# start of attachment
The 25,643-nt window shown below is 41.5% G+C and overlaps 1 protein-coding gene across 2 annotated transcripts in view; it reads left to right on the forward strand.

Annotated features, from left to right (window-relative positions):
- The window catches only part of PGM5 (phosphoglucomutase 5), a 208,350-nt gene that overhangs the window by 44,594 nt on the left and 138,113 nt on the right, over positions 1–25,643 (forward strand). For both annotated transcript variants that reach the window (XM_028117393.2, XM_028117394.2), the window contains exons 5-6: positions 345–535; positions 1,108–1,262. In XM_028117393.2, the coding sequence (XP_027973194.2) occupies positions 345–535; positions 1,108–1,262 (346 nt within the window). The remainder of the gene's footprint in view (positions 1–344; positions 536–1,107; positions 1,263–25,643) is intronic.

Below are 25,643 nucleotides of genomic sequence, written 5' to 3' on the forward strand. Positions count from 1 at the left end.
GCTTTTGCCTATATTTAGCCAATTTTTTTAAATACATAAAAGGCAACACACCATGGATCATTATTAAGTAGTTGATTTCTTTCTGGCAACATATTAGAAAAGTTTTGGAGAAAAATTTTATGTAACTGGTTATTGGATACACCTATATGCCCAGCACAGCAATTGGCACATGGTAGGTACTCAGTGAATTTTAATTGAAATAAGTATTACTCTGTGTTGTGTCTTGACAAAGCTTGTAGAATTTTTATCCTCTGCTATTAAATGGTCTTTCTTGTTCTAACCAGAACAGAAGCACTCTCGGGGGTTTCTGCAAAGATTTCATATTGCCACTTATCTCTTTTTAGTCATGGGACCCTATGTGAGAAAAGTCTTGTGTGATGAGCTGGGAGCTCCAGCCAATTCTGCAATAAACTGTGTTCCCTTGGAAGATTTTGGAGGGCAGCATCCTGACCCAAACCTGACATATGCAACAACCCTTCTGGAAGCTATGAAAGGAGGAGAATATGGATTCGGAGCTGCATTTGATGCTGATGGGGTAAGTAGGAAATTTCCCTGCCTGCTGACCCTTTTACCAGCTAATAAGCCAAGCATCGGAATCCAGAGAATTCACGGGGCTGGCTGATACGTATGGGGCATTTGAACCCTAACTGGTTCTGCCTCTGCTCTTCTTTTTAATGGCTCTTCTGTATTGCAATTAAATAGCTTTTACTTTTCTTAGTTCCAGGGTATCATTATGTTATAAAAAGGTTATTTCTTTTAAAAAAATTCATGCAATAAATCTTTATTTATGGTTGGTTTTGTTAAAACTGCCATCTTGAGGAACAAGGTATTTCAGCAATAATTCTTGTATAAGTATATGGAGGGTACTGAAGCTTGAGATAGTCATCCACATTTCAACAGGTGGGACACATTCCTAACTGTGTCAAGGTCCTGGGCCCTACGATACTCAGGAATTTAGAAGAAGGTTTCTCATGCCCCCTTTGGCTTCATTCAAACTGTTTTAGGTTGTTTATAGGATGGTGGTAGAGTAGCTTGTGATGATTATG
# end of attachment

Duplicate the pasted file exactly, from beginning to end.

The 25,643-nt window shown below is 41.5% G+C and overlaps 1 protein-coding gene across 2 annotated transcripts in view; it reads left to right on the forward strand.

Annotated features, from left to right (window-relative positions):
- The window catches only part of PGM5 (phosphoglucomutase 5), a 208,350-nt gene that overhangs the window by 44,594 nt on the left and 138,113 nt on the right, over positions 1–25,643 (forward strand). For both annotated transcript variants that reach the window (XM_028117393.2, XM_028117394.2), the window contains exons 5-6: positions 345–535; positions 1,108–1,262. In XM_028117393.2, the coding sequence (XP_027973194.2) occupies positions 345–535; positions 1,108–1,262 (346 nt within the window). The remainder of the gene's footprint in view (positions 1–344; positions 536–1,107; positions 1,263–25,643) is intronic.

Below are 25,643 nucleotides of genomic sequence, written 5' to 3' on the forward strand. Positions count from 1 at the left end.
GCTTTTGCCTATATTTAGCCAATTTTTTTAAATACATAAAAGGCAACACACCATGGATCATTATTAAGTAGTTGATTTCTTTCTGGCAACATATTAGAAAAGTTTTGGAGAAAAATTTTATGTAACTGGTTATTGGATACACCTATATGCCCAGCACAGCAATTGGCACATGGTAGGTACTCAGTGAATTTTAATTGAAATAAGTATTACTCTGTGTTGTGTCTTGACAAAGCTTGTAGAATTTTTATCCTCTGCTATTAAATGGTCTTTCTTGTTCTAACCAGAACAGAAGCACTCTCGGGGGTTTCTGCAAAGATTTCATATTGCCACTTATCTCTTTTTAGTCATGGGACCCTATGTGAGAAAAGTCTTGTGTGATGAGCTGGGAGCTCCAGCCAATTCTGCAATAAACTGTGTTCCCTTGGAAGATTTTGGAGGGCAGCATCCTGACCCAAACCTGACATATGCAACAACCCTTCTGGAAGCTATGAAAGGAGGAGAATATGGATTCGGAGCTGCATTTGATGCTGATGGGGTAAGTAGGAAATTTCCCTGCCTGCTGACCCTTTTACCAGCTAATAAGCCAAGCATCGGAATCCAGAGAATTCACGGGGCTGGCTGATACGTATGGGGCATTTGAACCCTAACTGGTTCTGCCTCTGCTCTTCTTTTTAATGGCTCTTCTGTATTGCAATTAAATAGCTTTTACTTTTCTTAGTTCCAGGGTATCATTATGTTATAAAAAGGTTATTTCTTTTAAAAAAATTCATGCAATAAATCTTTATTTATGGTTGGTTTTGTTAAAACTGCCATCTTGAGGAACAAGGTATTTCAGCAATAATTCTTGTATAAGTATATGGAGGGTACTGAAGCTTGAGATAGTCATCCACATTTCAACAGGTGGGACACATTCCTAACTGTGTCAAGGTCCTGGGCCCTACGATACTCAGGAATTTAGAAGAAGGTTTCTCATGCCCCCTTTGGCTTCATTCAAACTGTTTTAGGTTGTTTATAGGATGGTGGTAGAGTAGCTTGTGATGATTATG